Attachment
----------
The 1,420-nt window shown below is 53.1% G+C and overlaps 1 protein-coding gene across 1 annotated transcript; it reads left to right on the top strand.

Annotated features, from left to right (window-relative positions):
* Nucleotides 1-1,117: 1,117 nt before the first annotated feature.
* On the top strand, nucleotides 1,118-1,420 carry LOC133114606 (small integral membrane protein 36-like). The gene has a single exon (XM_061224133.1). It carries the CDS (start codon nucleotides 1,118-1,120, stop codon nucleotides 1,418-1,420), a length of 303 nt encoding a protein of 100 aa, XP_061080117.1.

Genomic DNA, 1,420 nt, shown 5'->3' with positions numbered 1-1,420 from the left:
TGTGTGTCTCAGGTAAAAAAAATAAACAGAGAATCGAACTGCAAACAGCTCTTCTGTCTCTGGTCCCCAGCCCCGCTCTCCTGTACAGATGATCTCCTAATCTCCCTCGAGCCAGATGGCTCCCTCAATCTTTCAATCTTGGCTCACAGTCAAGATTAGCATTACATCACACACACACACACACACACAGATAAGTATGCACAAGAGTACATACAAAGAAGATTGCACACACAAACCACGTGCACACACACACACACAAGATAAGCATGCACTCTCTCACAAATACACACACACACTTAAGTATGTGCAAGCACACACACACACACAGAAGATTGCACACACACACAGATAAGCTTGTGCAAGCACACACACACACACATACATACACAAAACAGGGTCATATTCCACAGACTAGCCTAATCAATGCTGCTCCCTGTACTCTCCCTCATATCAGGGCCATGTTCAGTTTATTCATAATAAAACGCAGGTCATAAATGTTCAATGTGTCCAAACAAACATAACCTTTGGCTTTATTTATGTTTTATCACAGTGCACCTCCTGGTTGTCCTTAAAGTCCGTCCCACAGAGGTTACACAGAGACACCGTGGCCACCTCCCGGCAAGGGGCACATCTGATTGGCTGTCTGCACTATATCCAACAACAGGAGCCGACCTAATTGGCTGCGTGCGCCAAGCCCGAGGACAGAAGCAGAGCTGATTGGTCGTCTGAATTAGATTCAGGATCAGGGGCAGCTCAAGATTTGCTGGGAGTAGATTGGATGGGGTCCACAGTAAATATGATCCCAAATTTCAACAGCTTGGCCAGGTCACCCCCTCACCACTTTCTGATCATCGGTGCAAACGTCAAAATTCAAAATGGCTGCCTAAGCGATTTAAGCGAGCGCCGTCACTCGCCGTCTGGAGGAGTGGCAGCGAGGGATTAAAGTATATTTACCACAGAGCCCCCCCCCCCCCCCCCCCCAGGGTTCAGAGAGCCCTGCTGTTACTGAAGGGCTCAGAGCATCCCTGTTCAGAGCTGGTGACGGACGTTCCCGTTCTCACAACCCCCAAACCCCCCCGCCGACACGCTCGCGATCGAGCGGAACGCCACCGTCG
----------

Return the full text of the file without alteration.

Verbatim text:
The 1,420-nt window shown below is 53.1% G+C and overlaps 1 protein-coding gene across 1 annotated transcript; it reads left to right on the top strand.

Annotated features, from left to right (window-relative positions):
* Nucleotides 1-1,117: 1,117 nt before the first annotated feature.
* On the top strand, nucleotides 1,118-1,420 carry LOC133114606 (small integral membrane protein 36-like). The gene has a single exon (XM_061224133.1). It carries the CDS (start codon nucleotides 1,118-1,120, stop codon nucleotides 1,418-1,420), a length of 303 nt encoding a protein of 100 aa, XP_061080117.1.

Genomic DNA, 1,420 nt, shown 5'->3' with positions numbered 1-1,420 from the left:
TGTGTGTCTCAGGTAAAAAAAATAAACAGAGAATCGAACTGCAAACAGCTCTTCTGTCTCTGGTCCCCAGCCCCGCTCTCCTGTACAGATGATCTCCTAATCTCCCTCGAGCCAGATGGCTCCCTCAATCTTTCAATCTTGGCTCACAGTCAAGATTAGCATTACATCACACACACACACACACACACAGATAAGTATGCACAAGAGTACATACAAAGAAGATTGCACACACAAACCACGTGCACACACACACACACAAGATAAGCATGCACTCTCTCACAAATACACACACACACTTAAGTATGTGCAAGCACACACACACACACAGAAGATTGCACACACACACAGATAAGCTTGTGCAAGCACACACACACACACATACATACACAAAACAGGGTCATATTCCACAGACTAGCCTAATCAATGCTGCTCCCTGTACTCTCCCTCATATCAGGGCCATGTTCAGTTTATTCATAATAAAACGCAGGTCATAAATGTTCAATGTGTCCAAACAAACATAACCTTTGGCTTTATTTATGTTTTATCACAGTGCACCTCCTGGTTGTCCTTAAAGTCCGTCCCACAGAGGTTACACAGAGACACCGTGGCCACCTCCCGGCAAGGGGCACATCTGATTGGCTGTCTGCACTATATCCAACAACAGGAGCCGACCTAATTGGCTGCGTGCGCCAAGCCCGAGGACAGAAGCAGAGCTGATTGGTCGTCTGAATTAGATTCAGGATCAGGGGCAGCTCAAGATTTGCTGGGAGTAGATTGGATGGGGTCCACAGTAAATATGATCCCAAATTTCAACAGCTTGGCCAGGTCACCCCCTCACCACTTTCTGATCATCGGTGCAAACGTCAAAATTCAAAATGGCTGCCTAAGCGATTTAAGCGAGCGCCGTCACTCGCCGTCTGGAGGAGTGGCAGCGAGGGATTAAAGTATATTTACCACAGAGCCCCCCCCCCCCCCCCCCCCAGGGTTCAGAGAGCCCTGCTGTTACTGAAGGGCTCAGAGCATCCCTGTTCAGAGCTGGTGACGGACGTTCCCGTTCTCACAACCCCCAAACCCCCCCGCCGACACGCTCGCGATCGAGCGGAACGCCACCGTCG